In light of the findings above, the Opposition was rejected and the LION trade mark application was allowed to proceed to registration in relation theatre productions and musical and stage performances.
Analysis – Perfecting title
Superficially titles seem like trade marks. They are often well known and assist consumer search and purchase. However, whether a title is actually used as a trade mark, is an important threshold issue in registration,opposition and infringement matters.
There are few decisions on the issue in Australia.
The issue of an already well-known story in conjunction with a trade mark and film title was considered in relation to infringement in Christodoulou v Disney Enterprises Inc & Ors  FCA1401. An interesting feature of this case is that the movie provider and distributors were sued for trade mark infringement in connection with the distribution and sale of their own film.
The registered trade mark owner, Mr Christodoulou, was a Melbourne-based writer and composer who is also involved in a business of providing, among other things, live entertainment booking services. He owned Registered Australian Trade Mark THE HUNCHBACK OF NOTRE DAME’, which is registered for ‘entertainment services in class 41’.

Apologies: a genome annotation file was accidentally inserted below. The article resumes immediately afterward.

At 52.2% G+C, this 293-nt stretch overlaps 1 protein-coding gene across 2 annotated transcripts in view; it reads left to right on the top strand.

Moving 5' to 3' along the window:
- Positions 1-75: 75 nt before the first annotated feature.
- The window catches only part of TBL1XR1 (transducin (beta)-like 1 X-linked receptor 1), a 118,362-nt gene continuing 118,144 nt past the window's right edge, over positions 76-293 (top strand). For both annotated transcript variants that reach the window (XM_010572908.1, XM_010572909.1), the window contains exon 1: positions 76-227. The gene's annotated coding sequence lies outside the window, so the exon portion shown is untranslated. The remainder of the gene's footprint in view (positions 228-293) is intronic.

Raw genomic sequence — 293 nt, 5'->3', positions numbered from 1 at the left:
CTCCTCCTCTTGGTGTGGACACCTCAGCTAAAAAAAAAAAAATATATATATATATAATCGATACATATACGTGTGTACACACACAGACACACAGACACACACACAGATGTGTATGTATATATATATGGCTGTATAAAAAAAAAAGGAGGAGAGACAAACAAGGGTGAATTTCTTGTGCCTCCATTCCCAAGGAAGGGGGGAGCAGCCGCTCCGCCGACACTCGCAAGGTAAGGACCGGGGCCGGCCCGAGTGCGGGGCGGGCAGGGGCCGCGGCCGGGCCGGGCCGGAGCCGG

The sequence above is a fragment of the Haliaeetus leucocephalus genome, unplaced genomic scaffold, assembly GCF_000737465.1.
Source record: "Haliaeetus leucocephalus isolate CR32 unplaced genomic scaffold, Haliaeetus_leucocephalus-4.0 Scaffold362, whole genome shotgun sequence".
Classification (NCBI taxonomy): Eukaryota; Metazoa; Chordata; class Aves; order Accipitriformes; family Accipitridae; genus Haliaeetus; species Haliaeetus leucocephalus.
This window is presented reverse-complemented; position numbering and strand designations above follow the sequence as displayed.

The Federal Court found that none of the allegedly infringing uses of the movie title amounted to use of that title as a trade mark by the respondents. A recognised title of an adaptation or cartoon version of a well-known story is descriptive. The descriptive meaning of these words was established well before Mr Christodoulou filed his trademark. The Federal Court observed that the claim appeared to be an attempt to obtain a monopoly over words used to describe a lawful product.
Single creative works v commercial enterprise
There are clearly some limitations in asserting trade mark rights in the title of a single creative work. The rationale is that a title to a single creative work such as a book or film serves to identify only the book or film and not the source.
However, titles can and do operate as trade marks, especially where the work is serialized, such as a television series, stage shows, a film series with merchandise or the title to periodically issued publications.
In fact, if properly managed,brand and trade mark rights may be the significant source of revenue in the commercialisation of creative works. Strategic trade mark filings should be considered in conjunction with a clear strategy to ensure that use of the title, constitutes trade mark use.